Fighting City Hall: The People's Medicine in Action (cont'd.)
But the city had no intention of expediting a process they viewed with some hostility. When presented with the election results and a request to begin negotiating, the City Manager refused to bargain until the election was duly certified by the Massachusetts Labor Relations Commission (MLRC). Since that process could last many months, this response was viewed as a delaying tactic.
As noted above, the Physicians National Housestaff Association delegates had also voted to become a trade union. Closer to home, the house staff of Cambridge Hospital were engaged in a similar dispute with their hospital and had brought their case before the Massachusetts Labor Relations Board for a decision on whether house staff should be considered students or employees. Using the same legal team as their Cambridge Hospital colleagues, the WCHPHA appealed to the Massachusetts Labor Relations Commission, too. In May of 1976, the MLRB ruled in favor of the Cambridge Hospital residents, a development promptly noted by the Worcester contingent. And by December, 1976, the same commission ruled in their favor as well, noting that although interns and residents at City Hospital receive medical training, and thus are students in part, they also fulfill a significant employee function and, "therefore had the right to organize for collective bargaining."(99) Yet the city still refused to negotiate, no doubt reasoning that the house officers, by definition, would not be around for more than another year or two before moving on to permanent jobs elsewhere.
Predicting the city's intransigence, the WCHPHA began to plan for a strike and had given the City until October 1, 1976 to begin collective bargaining. Throughout, the newspapers reported their actions and community groups began to mobilize, undoubtedly with some encouragement from Gene Petit and residents, like Dan Doyle, who not only worked at the hospital but also lived nearby. Doyle was interviewed by a reporter from the College of the Holy Cross student newspaper: "Doyle charges that the other three hospitals [St. Vincent's, Hahnemann, and Memorial] face increasing competition for patients from the new University of Massachusetts medical facility [which had just opened] and would like to get paying patients away from City Hospital. The vacancy rate for hospital beds in Worcester is currently between 35-40 percent. 'We think,' said Doyle, 'that there are strong economic forces at work to have City Hospital die. We're fighting not just for ourselves but for survival of community health service.'"(100)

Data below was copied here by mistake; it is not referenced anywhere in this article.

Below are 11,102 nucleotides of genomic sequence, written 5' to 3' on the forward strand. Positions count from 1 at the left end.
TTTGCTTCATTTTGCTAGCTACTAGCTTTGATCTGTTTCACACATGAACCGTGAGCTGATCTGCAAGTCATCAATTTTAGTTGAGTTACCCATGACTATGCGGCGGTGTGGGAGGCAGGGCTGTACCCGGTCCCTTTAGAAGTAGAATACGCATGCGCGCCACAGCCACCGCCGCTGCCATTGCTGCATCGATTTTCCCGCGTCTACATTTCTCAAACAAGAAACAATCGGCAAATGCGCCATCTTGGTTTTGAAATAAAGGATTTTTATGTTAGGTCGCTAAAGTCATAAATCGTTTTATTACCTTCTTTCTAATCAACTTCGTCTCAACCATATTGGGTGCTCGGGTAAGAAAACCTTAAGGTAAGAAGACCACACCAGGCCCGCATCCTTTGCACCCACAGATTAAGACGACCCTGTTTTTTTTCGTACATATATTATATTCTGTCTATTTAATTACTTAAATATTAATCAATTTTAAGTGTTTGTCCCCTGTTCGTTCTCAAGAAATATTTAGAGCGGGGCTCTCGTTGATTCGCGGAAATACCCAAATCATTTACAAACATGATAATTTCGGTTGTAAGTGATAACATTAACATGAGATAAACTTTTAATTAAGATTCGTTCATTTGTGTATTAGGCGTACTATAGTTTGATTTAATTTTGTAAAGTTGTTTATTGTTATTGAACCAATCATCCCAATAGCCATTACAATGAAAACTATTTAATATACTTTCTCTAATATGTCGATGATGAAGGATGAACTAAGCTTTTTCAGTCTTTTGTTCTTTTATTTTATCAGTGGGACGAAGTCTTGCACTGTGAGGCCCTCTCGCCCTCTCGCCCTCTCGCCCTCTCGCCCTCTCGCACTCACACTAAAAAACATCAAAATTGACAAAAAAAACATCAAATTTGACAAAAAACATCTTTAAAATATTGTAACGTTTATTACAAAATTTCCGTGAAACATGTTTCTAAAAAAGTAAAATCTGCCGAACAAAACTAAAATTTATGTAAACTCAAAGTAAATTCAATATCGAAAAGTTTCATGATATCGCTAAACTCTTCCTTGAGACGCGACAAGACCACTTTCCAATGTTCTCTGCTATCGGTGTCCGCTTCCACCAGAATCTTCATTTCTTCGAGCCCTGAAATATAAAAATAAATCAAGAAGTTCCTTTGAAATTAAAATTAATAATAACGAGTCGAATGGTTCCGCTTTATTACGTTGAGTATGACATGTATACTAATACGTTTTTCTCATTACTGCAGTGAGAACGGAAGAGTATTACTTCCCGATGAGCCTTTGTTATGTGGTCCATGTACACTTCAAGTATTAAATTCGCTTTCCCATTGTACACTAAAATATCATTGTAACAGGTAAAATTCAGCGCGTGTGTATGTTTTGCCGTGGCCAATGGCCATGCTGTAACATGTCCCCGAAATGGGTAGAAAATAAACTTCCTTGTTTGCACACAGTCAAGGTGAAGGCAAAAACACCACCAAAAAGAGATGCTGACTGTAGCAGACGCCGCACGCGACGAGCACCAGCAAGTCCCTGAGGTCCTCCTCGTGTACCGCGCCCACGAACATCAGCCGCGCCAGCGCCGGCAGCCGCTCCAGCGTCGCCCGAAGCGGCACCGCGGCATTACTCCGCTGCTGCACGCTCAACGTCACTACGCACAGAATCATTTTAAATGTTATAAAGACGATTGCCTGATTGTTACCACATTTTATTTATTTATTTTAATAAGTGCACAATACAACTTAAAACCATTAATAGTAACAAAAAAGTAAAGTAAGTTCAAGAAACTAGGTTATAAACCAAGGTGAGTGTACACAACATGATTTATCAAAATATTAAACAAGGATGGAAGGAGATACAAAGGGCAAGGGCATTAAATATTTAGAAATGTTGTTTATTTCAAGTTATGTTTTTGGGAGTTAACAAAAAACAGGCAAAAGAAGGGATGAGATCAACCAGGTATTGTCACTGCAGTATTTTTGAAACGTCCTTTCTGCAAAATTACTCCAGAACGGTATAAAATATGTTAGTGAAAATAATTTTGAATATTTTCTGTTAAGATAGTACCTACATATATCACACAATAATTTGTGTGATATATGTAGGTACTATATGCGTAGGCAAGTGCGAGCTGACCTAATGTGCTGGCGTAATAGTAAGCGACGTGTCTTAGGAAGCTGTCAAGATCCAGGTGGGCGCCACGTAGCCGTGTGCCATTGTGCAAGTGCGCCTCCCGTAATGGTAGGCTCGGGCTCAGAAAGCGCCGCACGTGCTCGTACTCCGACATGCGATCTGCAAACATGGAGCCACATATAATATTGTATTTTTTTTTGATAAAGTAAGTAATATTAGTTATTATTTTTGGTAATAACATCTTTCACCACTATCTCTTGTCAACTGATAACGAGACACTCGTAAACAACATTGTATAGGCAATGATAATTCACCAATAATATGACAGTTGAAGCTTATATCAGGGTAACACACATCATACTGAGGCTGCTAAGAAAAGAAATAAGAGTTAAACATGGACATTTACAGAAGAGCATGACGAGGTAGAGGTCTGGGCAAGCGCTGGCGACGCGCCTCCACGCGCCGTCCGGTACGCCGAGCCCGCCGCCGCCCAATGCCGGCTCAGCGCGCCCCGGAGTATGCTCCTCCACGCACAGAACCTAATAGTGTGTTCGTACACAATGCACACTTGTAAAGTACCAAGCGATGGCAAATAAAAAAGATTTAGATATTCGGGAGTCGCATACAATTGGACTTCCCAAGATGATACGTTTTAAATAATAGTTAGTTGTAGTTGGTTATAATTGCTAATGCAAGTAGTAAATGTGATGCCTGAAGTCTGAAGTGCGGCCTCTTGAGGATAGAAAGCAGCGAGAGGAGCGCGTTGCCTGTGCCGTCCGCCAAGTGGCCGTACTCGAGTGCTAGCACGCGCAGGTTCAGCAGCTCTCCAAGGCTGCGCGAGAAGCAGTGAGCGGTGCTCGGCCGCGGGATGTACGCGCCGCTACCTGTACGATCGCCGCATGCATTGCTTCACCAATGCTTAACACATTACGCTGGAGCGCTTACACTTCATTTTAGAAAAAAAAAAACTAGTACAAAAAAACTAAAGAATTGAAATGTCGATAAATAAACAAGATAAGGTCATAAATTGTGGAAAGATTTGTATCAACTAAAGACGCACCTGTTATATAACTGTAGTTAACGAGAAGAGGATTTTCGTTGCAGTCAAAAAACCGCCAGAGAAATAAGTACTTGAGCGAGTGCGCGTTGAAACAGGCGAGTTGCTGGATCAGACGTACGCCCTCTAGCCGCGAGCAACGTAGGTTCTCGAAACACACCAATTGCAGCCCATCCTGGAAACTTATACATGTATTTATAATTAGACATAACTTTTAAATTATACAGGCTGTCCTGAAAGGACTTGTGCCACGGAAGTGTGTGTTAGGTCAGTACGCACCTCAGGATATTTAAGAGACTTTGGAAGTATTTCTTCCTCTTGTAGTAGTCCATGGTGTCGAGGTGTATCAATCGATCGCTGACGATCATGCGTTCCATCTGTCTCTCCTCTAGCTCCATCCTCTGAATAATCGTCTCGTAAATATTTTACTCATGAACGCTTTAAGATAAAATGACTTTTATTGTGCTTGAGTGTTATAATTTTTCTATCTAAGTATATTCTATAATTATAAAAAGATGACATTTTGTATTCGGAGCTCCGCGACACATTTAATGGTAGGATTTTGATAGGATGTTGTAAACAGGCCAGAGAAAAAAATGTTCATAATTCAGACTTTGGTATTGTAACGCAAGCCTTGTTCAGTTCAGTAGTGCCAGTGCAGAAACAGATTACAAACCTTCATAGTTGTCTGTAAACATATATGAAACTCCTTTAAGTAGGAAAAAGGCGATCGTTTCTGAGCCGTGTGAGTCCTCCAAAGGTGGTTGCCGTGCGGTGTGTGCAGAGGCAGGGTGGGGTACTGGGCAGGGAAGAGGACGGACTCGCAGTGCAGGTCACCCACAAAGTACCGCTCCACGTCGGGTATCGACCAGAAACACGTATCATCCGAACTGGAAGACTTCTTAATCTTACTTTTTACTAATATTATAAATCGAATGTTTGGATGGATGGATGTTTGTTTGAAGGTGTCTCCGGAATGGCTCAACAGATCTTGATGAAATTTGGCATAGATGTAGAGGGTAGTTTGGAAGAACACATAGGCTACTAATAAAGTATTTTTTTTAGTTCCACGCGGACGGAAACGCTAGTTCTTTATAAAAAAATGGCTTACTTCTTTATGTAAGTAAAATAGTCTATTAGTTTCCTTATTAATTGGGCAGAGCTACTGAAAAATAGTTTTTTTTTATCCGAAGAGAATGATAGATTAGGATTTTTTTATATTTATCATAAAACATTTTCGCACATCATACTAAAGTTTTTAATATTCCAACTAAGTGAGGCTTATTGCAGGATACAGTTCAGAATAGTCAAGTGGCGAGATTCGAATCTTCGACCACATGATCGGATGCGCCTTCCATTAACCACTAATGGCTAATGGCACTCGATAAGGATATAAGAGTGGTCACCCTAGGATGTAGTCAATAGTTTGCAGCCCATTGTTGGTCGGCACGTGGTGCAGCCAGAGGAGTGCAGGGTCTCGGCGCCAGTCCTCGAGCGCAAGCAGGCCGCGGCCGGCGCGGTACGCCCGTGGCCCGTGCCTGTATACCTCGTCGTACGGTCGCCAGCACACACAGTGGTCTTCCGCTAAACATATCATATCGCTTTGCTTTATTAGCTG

The city administration began to fight back. According to letters from the law firm now representing the house staff, some residents and interns—chiefly those who were foreign medical graduates—were being harassed with the threat of losing their visas. The house staff association circulated a letter to their members, alerting them to the possibility of their being "warned against participation" in the PHA activities. Attorney Jonathan Hiatt wrote to remind one of the senior physicians that, "activities of this nature would, of course, result in swift legal action on the Association's part."(101) The residents' homegrown newspaper, the Blunt Probe, written and produced mainly by Gene Petit, ran headlines such as, "Moschos Won't Negotiate as Deadline Nears."